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  12. Nighthawk Guest

    United Kingdom Richard Milton Keynes
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    Interesting - thats certainly not what I knew about it but I stand to be corrected if I am wrong. Recording innocent members of the public without their permission or knowledge breaches their right to privacy. If I am wrong on this, I would really like to know :Smile:


    "The main laws surrounding the use of CCTV are contained within the Data Protection Act 1998 but these do not cover domestic residences. It is perfectly legal to install CCTV to protect your property against intruders and trespassers, subject to any Planning and other considerations.
    The Human Rights Act covers our right to privacy. The right to respect for private and family life means that your CCTV cameras should be sited so that they only observe activity on your property and not your neighbours.
    If you wish to film just outside your property onto the public realm (anti social behaviour / crime), you must seek the advice of the Information Commissioner ’s Office
    .
    Otherwise this could amount to harassment and potentially give rise to prosecution under the Public Order Act / Protection from Harassment Act"

    http://www.thamesvalley.police.uk/tvp_domestic__advice_leaflet.pdf

    A quick google found that ^^
     
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  13. DeviateDefiant Co-Founder Staff Team

    United Kingdom Leo Northants
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    This is one thing I can speak with some authority about, there's a few landmark cases citing that you waive any rights to privacy in public and that it's a reasonable expectation you may be surveyed (that's kinda part of the definition of "public" after all). Councils and authorities have to abide by the same rules so it's got to be the same as regular Joe (they are just registered companies after all with no special dispensation).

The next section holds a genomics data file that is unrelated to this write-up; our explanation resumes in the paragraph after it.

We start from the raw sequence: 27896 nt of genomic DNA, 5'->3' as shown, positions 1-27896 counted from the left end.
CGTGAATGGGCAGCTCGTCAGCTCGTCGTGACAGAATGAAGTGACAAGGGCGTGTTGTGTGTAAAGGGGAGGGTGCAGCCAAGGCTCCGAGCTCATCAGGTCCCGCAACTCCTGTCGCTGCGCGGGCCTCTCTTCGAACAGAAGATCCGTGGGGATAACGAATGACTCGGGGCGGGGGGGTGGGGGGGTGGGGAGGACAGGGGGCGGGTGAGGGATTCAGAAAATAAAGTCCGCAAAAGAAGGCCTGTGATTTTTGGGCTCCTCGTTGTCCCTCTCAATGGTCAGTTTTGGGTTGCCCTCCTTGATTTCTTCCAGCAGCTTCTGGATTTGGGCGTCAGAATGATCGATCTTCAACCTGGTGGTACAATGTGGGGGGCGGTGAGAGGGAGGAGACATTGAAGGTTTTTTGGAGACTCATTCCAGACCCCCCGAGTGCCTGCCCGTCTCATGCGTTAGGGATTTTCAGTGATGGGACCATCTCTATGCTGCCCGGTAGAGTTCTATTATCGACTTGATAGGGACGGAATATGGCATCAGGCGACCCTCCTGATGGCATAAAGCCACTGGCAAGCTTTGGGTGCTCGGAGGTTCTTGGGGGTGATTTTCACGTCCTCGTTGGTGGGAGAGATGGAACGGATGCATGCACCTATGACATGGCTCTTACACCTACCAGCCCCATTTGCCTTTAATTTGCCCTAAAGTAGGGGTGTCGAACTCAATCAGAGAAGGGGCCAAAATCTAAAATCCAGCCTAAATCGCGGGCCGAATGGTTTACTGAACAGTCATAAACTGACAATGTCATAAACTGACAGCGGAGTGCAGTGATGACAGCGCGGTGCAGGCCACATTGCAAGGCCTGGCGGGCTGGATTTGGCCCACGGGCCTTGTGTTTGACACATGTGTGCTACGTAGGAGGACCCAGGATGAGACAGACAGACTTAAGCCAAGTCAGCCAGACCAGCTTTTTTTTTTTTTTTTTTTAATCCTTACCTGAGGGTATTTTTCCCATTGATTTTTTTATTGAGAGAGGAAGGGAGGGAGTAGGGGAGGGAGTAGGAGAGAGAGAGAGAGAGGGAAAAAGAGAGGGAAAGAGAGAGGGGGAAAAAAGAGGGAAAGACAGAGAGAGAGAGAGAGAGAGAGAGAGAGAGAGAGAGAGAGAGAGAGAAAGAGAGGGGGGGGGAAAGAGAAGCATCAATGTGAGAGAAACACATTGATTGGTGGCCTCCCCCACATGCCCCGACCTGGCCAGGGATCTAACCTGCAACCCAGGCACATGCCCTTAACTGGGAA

I can remember watching a YouTube clip where 2 police officers approach a man's driveway because he's filming the "public road" and requests that he stops filming both that and them, long story short - the man sticks his grounds about his rights, the officers are adamant, and the sergeant is eventually called confirming the man's rights to document the officers interactions and what goes on around his property.

    I looked into this all a while back due to trying to figure out my rights of photography in public spaces, this covers most points which I believe will also be pertinent to video.
     
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  14. RogerH69 Premium Member Club Supporter

    South Africa Roger Oxford, UK
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  15. Nighthawk Guest

    United Kingdom Richard Milton Keynes
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    @DeviateDefiant, spot on mate. That man was well within his rights to record the entire event. This is what I mean by the laws are pretty complicated and messy. Police expect to be filmed in public being in the position that they are in and there is nothing at all wrong with anyone taking footage of police, ambulance or members of the public. The complications arise when that video is being obtained purely to serve as evidence of a criminal offence. If you see something, whip your camera out, record it and that helps provide evidence of an offence, the courts will likely accept it and recognise that it was exceptional circumstances. If you are just recording for the sake of it in case there is any criminal activity, and are recording people going about their daily business without their knowledge, then thats where it becomes complicated.

    Anyway, this has gotten way off topic - hows your car @RogerH69?
     
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  16. Chunkylover53 Expert Advisor ★ ★ ★ ★ ★

    @RogerH69

    I install CCTV systems for local businesses as a summer job - I have only installed a few for local houses but in all cases most decent cameras have an inbuilt OSD so can block off certain areas. In both cases I have gone for 720p HD cameras and have asked neighbours on either side re whether they care about their area being captured. In both cases they don't care, and if anything, they appreciate it.

    That said - I am a student and I do it because I enjoy it + the margins are excellent. So it's just my insight. Take it as you wish.